Residual anxiety after venlafaxine treatment associated with depressive relapse

This article originally appeared here.
Share this content:
At the completion of the 12-week treatment, residual depression, but not residual anxiety, was more common in the lithium group than in the venlafaxine group.
At the completion of the 12-week treatment, residual depression, but not residual anxiety, was more common in the lithium group than in the venlafaxine group.

According to the results of a recent study published in the Journal of Affective Disorders, venlafaxine was more efficacious than lithium for depression and anxiety, and residual anxiety at the end of treatment was associated with depressive relapse.

Researchers used data from a randomized 12-week study of venlafaxine compared with lithium monotherapy for bipolar II depression in 129 adults followed by a 6-month continuation study in 55 adults. Symptoms of anxiety and depression were distinguished using the Hamilton Rating Scale for Depression, and the study authors evaluated the association of baseline anxiety and depression with changes in anxiety and depression over time.

Compared with lithium, venlafaxine reduced symptoms of depression (P <.001) and anxiety (P =.027). The effect size of venlafaxine was larger for depressive symptoms relative to lithium compared with its effect size for anxiety symptoms.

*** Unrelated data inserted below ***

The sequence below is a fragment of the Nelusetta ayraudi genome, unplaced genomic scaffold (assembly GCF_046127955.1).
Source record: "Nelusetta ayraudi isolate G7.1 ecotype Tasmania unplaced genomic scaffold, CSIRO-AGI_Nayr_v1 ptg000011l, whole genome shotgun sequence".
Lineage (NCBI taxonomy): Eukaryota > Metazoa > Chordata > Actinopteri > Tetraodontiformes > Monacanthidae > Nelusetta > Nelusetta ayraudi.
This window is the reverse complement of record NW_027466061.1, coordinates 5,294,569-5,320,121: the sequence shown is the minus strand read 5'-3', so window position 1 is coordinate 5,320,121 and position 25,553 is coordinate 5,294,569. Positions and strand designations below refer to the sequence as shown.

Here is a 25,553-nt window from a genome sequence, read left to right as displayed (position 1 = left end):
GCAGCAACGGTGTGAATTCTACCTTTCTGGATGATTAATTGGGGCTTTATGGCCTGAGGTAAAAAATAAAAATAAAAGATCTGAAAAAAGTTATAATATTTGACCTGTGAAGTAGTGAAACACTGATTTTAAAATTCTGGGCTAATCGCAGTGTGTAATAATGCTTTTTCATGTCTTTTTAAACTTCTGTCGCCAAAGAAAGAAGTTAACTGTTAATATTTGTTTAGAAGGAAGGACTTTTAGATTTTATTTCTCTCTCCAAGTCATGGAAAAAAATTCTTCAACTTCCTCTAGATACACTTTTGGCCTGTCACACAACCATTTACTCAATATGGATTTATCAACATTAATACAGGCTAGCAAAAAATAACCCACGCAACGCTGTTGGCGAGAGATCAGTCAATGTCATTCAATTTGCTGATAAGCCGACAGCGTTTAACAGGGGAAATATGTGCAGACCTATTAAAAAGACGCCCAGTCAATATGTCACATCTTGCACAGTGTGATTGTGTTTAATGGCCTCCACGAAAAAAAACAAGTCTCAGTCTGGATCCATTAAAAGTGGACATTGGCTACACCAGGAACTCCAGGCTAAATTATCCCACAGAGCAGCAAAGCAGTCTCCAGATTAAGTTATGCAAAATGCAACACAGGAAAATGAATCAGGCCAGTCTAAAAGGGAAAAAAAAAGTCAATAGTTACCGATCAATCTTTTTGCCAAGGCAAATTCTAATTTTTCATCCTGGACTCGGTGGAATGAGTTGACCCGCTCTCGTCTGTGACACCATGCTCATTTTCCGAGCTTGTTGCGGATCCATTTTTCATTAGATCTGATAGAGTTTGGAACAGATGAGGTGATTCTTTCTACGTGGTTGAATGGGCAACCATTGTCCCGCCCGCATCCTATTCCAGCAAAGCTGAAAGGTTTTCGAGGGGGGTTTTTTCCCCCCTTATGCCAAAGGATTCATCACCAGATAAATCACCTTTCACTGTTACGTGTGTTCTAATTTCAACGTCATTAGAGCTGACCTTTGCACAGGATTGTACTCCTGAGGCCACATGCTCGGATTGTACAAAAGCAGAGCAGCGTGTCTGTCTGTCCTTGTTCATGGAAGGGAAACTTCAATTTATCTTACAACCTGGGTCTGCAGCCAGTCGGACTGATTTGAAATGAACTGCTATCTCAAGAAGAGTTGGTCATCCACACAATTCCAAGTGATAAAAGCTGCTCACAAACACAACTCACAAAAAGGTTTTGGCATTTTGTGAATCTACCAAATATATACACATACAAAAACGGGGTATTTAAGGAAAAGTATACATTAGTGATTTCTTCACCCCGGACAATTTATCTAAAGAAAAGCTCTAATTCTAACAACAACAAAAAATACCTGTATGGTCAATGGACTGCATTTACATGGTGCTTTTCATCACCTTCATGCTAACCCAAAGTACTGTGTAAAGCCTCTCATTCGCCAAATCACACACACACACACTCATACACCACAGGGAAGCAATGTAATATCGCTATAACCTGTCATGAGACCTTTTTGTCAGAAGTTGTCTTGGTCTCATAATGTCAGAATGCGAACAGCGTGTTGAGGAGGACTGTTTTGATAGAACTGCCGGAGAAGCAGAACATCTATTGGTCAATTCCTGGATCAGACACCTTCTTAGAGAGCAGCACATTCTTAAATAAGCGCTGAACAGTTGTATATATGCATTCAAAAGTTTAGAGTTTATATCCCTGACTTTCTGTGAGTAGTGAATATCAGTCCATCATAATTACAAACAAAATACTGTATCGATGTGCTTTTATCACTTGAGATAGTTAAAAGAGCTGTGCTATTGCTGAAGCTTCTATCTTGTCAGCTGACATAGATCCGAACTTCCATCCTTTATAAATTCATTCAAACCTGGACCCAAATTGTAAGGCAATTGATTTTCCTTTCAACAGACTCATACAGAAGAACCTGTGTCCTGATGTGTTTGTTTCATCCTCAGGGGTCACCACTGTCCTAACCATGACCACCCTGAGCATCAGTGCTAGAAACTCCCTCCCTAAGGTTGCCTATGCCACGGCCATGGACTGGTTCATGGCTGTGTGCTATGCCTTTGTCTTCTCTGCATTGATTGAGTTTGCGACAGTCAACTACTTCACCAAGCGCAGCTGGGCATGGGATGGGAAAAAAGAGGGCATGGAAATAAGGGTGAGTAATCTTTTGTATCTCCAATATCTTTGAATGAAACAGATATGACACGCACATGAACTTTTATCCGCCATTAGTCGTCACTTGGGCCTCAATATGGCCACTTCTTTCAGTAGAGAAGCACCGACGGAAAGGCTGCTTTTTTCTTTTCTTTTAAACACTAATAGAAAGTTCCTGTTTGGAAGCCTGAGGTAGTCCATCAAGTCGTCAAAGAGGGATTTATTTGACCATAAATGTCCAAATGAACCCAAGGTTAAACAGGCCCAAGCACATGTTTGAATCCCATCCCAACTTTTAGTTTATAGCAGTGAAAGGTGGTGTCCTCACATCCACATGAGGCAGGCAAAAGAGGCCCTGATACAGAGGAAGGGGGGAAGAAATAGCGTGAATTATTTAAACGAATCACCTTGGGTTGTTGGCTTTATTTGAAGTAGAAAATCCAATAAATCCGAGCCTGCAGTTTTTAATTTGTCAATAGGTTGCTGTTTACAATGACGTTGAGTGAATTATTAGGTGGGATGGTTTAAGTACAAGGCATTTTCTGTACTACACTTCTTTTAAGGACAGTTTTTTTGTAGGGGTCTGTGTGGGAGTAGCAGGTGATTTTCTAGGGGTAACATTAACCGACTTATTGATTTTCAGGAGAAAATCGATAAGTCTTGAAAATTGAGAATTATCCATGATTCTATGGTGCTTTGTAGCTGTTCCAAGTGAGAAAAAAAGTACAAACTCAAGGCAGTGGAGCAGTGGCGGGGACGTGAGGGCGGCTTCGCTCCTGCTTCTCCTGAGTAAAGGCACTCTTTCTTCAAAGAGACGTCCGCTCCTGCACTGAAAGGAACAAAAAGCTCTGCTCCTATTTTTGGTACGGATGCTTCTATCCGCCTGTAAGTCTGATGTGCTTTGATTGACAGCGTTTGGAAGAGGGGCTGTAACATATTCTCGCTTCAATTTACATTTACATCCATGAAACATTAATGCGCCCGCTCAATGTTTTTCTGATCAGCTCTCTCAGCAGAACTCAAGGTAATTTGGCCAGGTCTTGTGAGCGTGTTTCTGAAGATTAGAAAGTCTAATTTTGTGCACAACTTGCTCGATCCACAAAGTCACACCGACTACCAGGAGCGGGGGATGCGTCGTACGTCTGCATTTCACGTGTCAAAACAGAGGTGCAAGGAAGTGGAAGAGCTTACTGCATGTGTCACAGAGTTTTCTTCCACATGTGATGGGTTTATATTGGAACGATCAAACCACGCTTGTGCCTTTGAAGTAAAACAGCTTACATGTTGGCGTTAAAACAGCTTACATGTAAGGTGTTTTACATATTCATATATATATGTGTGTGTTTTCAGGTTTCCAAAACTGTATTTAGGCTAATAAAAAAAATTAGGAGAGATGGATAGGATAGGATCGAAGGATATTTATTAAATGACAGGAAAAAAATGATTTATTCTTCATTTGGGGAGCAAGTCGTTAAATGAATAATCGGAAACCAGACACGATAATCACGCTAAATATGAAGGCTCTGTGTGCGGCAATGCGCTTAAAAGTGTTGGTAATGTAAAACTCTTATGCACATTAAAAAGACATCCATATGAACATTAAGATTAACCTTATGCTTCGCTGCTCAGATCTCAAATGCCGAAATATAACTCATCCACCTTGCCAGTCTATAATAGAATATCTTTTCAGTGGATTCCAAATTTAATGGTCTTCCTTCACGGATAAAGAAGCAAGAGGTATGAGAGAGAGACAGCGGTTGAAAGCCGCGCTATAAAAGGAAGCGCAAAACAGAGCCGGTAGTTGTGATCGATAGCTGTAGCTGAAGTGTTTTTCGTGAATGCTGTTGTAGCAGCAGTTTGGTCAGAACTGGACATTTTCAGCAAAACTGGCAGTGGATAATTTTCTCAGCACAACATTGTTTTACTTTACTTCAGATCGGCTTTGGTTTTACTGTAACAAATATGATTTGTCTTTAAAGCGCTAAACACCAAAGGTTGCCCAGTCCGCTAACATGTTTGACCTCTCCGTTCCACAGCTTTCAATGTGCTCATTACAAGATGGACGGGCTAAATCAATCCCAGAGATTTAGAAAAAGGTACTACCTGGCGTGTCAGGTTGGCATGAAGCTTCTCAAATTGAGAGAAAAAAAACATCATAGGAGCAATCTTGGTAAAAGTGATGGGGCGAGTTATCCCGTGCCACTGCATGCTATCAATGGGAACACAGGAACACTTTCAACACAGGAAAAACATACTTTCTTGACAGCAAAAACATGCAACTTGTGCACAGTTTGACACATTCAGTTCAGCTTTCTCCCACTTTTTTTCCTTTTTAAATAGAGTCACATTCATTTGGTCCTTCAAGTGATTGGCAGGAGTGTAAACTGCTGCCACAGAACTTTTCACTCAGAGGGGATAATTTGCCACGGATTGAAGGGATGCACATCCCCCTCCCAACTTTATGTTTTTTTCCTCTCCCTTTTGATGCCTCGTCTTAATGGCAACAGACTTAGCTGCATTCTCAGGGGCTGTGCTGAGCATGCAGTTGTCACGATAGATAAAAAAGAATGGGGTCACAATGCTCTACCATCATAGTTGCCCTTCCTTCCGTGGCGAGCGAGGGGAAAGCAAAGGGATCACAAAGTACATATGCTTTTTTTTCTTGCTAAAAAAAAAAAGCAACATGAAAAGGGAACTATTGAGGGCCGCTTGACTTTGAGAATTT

At the completion of the 12-week treatment, residual depression, but not residual anxiety, was more common in the lithium group than in the venlafaxine group. Moreover, residual symptoms of anxiety were strongly associated with depression relapse (odds ratio [OR], 2.05; P =.02), whereas residual depressive symptoms (OR, 1.24; P =.13) and treatment condition (OR, 0.39; P =.26) were not associated with depression relapse.

In an interview with Psychiatry Advisor, Lorenzo Lorenzo-Luaces, PhD, assistant professor at Indiana University, Bloomington, and lead author on the study, called the study results "surprising," as conventional wisdom suggests that anxiety and depression "go together." He concluded that for patients with bipolar II depression, treating the depression is "very important...but for some, it is just a start, and there are other areas of life and psychological well-being that need to be addressed."

Reference

Lorenzo-Luaces L, Amsterdam JD, DeRubeis RJ. Residual anxiety may be associated with depressive relapse during continuation therapy of bipolar II depression [published online November 8, 2017]. J Affect Disord. doi: 10.1016/j.jad.2017.11.028

You must be a registered member of Clinical Advisor to post a comment.
close

Next Article in Mood Disorder Information Center

Sign Up for Free e-newsletters